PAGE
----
But several hours later, things looked a lot better, the plants were returned to a tidier greenhouse, and I had removed several bucketloads of weeds and picked out hundreds of tenacious pieces of bindweed root, some of which were just starting to spring into life. The first summer after we arrived, the greenhouse was full with a magnificent fruiting nectarine tree, which threatened to burst through the glass in several places, and was inseparable from a forest of bindweed that filled the air. Sadly we had to lose the nectarine (after one summer of glorious fruit) to make space to actually use the greenhouse. But my mother-in-law did buy us a container nectarine last Christmas, which stands in the pot at the end and is just starting to grow. And we are still living with the legacy of that bindweed, though after two years of meticulously digging it out, we seem to be getting on top of it…

Some of the squash went out into the middle bed too – optimistically early, perhaps, but they were bursting out of their pots and had hardened off well in the long days of sunshine.  Hopefully there will be no surprise late frosts now! The sweetcorn have been hardened off and we’re hoping to plant them out this week also. The salad and beetroot in the foreground are doing well with these April-showers-in-May.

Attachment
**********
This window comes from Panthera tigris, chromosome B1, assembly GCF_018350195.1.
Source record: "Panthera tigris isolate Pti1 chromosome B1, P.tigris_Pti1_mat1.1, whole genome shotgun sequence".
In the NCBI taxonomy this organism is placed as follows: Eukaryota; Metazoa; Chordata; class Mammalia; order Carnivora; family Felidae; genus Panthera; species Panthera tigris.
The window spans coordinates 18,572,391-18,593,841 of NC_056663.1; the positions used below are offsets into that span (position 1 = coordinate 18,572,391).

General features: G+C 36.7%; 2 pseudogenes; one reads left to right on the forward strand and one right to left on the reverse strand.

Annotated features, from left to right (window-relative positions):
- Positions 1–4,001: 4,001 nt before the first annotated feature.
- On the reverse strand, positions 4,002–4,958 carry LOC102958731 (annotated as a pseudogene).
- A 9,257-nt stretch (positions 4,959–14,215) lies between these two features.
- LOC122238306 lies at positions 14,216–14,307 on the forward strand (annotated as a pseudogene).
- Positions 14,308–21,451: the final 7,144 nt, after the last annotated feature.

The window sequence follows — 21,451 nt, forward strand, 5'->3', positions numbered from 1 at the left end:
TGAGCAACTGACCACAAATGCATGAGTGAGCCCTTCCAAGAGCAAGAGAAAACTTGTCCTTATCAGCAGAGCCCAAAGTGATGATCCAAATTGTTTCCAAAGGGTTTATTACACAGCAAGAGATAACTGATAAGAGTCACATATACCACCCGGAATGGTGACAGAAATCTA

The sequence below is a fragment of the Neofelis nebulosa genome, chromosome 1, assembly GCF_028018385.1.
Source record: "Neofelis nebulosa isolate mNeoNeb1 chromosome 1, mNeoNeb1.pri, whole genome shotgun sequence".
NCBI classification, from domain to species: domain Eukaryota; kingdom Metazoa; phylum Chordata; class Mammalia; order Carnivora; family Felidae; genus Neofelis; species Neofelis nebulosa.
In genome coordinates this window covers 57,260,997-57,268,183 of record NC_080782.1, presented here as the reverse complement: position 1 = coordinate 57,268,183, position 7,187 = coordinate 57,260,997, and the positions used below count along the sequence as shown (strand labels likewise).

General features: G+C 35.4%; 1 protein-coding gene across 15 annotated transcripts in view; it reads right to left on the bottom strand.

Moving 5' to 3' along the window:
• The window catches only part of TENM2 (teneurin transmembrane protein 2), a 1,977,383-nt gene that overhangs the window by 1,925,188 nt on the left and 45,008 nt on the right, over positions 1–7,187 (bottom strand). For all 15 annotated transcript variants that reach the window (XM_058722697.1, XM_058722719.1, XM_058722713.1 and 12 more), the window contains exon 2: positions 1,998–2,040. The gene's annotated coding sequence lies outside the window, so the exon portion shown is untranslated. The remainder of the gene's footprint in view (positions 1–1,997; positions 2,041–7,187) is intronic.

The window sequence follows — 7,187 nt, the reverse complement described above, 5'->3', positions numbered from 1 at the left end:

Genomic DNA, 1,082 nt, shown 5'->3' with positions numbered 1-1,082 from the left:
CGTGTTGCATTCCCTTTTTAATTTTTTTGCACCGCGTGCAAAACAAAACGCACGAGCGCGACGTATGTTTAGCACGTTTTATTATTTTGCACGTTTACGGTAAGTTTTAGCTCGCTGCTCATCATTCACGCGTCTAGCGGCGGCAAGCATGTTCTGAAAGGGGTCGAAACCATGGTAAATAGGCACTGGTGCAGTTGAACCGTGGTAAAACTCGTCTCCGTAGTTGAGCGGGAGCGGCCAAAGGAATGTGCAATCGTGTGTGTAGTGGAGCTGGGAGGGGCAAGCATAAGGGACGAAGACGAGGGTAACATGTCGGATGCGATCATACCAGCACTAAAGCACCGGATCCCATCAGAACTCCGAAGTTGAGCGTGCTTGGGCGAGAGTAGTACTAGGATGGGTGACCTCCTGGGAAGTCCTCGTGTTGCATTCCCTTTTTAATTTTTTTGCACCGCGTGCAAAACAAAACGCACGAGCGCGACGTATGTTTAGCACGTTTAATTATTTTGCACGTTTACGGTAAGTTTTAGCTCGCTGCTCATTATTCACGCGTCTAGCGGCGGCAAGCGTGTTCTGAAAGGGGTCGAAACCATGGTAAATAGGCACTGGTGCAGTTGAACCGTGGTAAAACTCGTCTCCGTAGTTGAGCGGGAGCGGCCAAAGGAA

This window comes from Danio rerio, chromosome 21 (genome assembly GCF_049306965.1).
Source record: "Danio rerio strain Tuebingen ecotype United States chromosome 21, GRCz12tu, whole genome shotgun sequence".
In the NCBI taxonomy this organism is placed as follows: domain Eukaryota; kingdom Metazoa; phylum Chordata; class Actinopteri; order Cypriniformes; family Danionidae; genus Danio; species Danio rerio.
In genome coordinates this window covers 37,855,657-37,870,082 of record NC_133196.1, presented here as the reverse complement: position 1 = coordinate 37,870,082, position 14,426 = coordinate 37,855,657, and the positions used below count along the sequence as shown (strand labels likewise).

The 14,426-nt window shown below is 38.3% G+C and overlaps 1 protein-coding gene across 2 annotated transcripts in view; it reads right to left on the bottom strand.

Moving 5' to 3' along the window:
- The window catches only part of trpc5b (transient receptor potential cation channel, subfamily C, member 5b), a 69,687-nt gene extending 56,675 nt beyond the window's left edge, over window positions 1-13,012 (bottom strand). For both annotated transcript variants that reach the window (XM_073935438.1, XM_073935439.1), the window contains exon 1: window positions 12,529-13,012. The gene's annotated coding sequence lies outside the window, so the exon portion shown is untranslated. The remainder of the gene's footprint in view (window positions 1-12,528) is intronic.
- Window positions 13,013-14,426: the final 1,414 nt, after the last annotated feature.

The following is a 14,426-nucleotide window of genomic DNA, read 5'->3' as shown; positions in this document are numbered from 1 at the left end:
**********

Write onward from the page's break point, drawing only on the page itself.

The far bed is starting to look lush and green with the foliage of potatoes persistently pushing through the earth, peas scrambling up the birch sticks, broad beans starting to flower, and lines of onions and garlic standing proud.

A promising start to the season.


10 thoughts on “Leaps and Bounds Part 2

  1. Wonderful Sara, a veg garden to be proud of. I love the enviromesh frames, clever idea to have separate lids, makes access much easier. I think I will steal that idea for the future… Hope the cats don’t claw holes in the mesh though!

    • Thanks Janet. I’m very impressed with the frames too – so easy to pull up a lid and step in to weed as needed. I keep looking out for a cat-shaped hole in the mesh 😉

  2. what strikes me most is how well laid out and organised your garden is, Sara. Have you planned it all out on paper? It’s lovely to watch it all coming together and how well you share and divide the labour. The kitties must be mesmerised too.
    Laura x